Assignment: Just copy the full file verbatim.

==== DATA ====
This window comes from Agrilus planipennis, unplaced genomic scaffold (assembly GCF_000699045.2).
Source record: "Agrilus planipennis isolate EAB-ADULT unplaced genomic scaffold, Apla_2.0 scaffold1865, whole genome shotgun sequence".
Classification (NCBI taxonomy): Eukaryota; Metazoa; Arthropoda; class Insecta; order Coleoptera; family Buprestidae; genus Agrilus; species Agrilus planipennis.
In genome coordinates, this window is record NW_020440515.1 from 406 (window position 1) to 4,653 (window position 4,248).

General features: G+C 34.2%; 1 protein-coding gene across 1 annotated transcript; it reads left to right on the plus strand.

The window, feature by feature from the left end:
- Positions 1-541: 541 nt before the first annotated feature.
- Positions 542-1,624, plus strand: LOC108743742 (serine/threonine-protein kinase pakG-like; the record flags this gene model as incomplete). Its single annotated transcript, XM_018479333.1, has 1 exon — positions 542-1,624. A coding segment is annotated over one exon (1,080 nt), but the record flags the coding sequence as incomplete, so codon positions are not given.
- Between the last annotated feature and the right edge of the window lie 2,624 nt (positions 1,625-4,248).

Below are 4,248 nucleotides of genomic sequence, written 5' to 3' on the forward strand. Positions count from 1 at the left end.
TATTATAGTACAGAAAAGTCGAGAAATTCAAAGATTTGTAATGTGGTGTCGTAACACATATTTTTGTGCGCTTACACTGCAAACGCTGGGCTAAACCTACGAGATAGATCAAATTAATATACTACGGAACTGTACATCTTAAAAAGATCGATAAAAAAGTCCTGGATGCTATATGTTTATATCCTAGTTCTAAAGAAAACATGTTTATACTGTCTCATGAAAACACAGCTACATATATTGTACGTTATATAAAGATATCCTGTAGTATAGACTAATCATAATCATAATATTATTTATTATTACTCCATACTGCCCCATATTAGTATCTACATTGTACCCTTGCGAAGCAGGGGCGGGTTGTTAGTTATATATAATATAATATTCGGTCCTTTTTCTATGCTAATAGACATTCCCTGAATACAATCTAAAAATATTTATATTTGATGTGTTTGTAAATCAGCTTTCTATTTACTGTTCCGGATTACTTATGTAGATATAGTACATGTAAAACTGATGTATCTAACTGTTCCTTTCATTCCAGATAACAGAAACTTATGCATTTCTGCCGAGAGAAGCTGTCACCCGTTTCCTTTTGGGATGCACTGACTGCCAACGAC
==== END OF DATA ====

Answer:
This window comes from Agrilus planipennis, unplaced genomic scaffold (assembly GCF_000699045.2).
Source record: "Agrilus planipennis isolate EAB-ADULT unplaced genomic scaffold, Apla_2.0 scaffold1865, whole genome shotgun sequence".
Classification (NCBI taxonomy): Eukaryota; Metazoa; Arthropoda; class Insecta; order Coleoptera; family Buprestidae; genus Agrilus; species Agrilus planipennis.
In genome coordinates, this window is record NW_020440515.1 from 406 (window position 1) to 4,653 (window position 4,248).

General features: G+C 34.2%; 1 protein-coding gene across 1 annotated transcript; it reads left to right on the plus strand.

The window, feature by feature from the left end:
- Positions 1-541: 541 nt before the first annotated feature.
- Positions 542-1,624, plus strand: LOC108743742 (serine/threonine-protein kinase pakG-like; the record flags this gene model as incomplete). Its single annotated transcript, XM_018479333.1, has 1 exon — positions 542-1,624. A coding segment is annotated over one exon (1,080 nt), but the record flags the coding sequence as incomplete, so codon positions are not given.
- Between the last annotated feature and the right edge of the window lie 2,624 nt (positions 1,625-4,248).

Below are 4,248 nucleotides of genomic sequence, written 5' to 3' on the forward strand. Positions count from 1 at the left end.
TATTATAGTACAGAAAAGTCGAGAAATTCAAAGATTTGTAATGTGGTGTCGTAACACATATTTTTGTGCGCTTACACTGCAAACGCTGGGCTAAACCTACGAGATAGATCAAATTAATATACTACGGAACTGTACATCTTAAAAAGATCGATAAAAAAGTCCTGGATGCTATATGTTTATATCCTAGTTCTAAAGAAAACATGTTTATACTGTCTCATGAAAACACAGCTACATATATTGTACGTTATATAAAGATATCCTGTAGTATAGACTAATCATAATCATAATATTATTTATTATTACTCCATACTGCCCCATATTAGTATCTACATTGTACCCTTGCGAAGCAGGGGCGGGTTGTTAGTTATATATAATATAATATTCGGTCCTTTTTCTATGCTAATAGACATTCCCTGAATACAATCTAAAAATATTTATATTTGATGTGTTTGTAAATCAGCTTTCTATTTACTGTTCCGGATTACTTATGTAGATATAGTACATGTAAAACTGATGTATCTAACTGTTCCTTTCATTCCAGATAACAGAAACTTATGCATTTCTGCCGAGAGAAGCTGTCACCCGTTTCCTTTTGGGATGCACTGACTGCCAACGAC